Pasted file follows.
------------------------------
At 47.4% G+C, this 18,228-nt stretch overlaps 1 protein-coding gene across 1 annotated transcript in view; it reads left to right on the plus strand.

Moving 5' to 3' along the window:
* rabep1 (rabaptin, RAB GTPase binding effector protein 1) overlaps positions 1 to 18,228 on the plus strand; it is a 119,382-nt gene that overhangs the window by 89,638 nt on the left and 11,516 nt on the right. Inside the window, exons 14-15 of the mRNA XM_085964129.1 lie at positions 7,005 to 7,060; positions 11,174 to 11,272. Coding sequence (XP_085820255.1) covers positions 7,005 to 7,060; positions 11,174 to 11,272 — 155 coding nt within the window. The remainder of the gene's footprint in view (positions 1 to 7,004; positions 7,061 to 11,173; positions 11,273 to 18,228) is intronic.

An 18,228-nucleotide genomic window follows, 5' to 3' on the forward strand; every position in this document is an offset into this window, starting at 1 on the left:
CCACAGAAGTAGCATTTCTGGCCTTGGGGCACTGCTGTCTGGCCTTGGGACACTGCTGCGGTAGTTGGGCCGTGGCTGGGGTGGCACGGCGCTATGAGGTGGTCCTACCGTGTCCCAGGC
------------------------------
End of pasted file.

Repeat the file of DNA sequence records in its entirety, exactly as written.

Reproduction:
At 47.4% G+C, this 18,228-nt stretch overlaps 1 protein-coding gene across 1 annotated transcript in view; it reads left to right on the plus strand.

Moving 5' to 3' along the window:
* rabep1 (rabaptin, RAB GTPase binding effector protein 1) overlaps positions 1 to 18,228 on the plus strand; it is a 119,382-nt gene that overhangs the window by 89,638 nt on the left and 11,516 nt on the right. Inside the window, exons 14-15 of the mRNA XM_085964129.1 lie at positions 7,005 to 7,060; positions 11,174 to 11,272. Coding sequence (XP_085820255.1) covers positions 7,005 to 7,060; positions 11,174 to 11,272 — 155 coding nt within the window. The remainder of the gene's footprint in view (positions 1 to 7,004; positions 7,061 to 11,173; positions 11,273 to 18,228) is intronic.

An 18,228-nucleotide genomic window follows, 5' to 3' on the forward strand; every position in this document is an offset into this window, starting at 1 on the left:
CCACAGAAGTAGCATTTCTGGCCTTGGGGCACTGCTGTCTGGCCTTGGGACACTGCTGCGGTAGTTGGGCCGTGGCTGGGGTGGCACGGCGCTATGAGGTGGTCCTACCGTGTCCCAGGC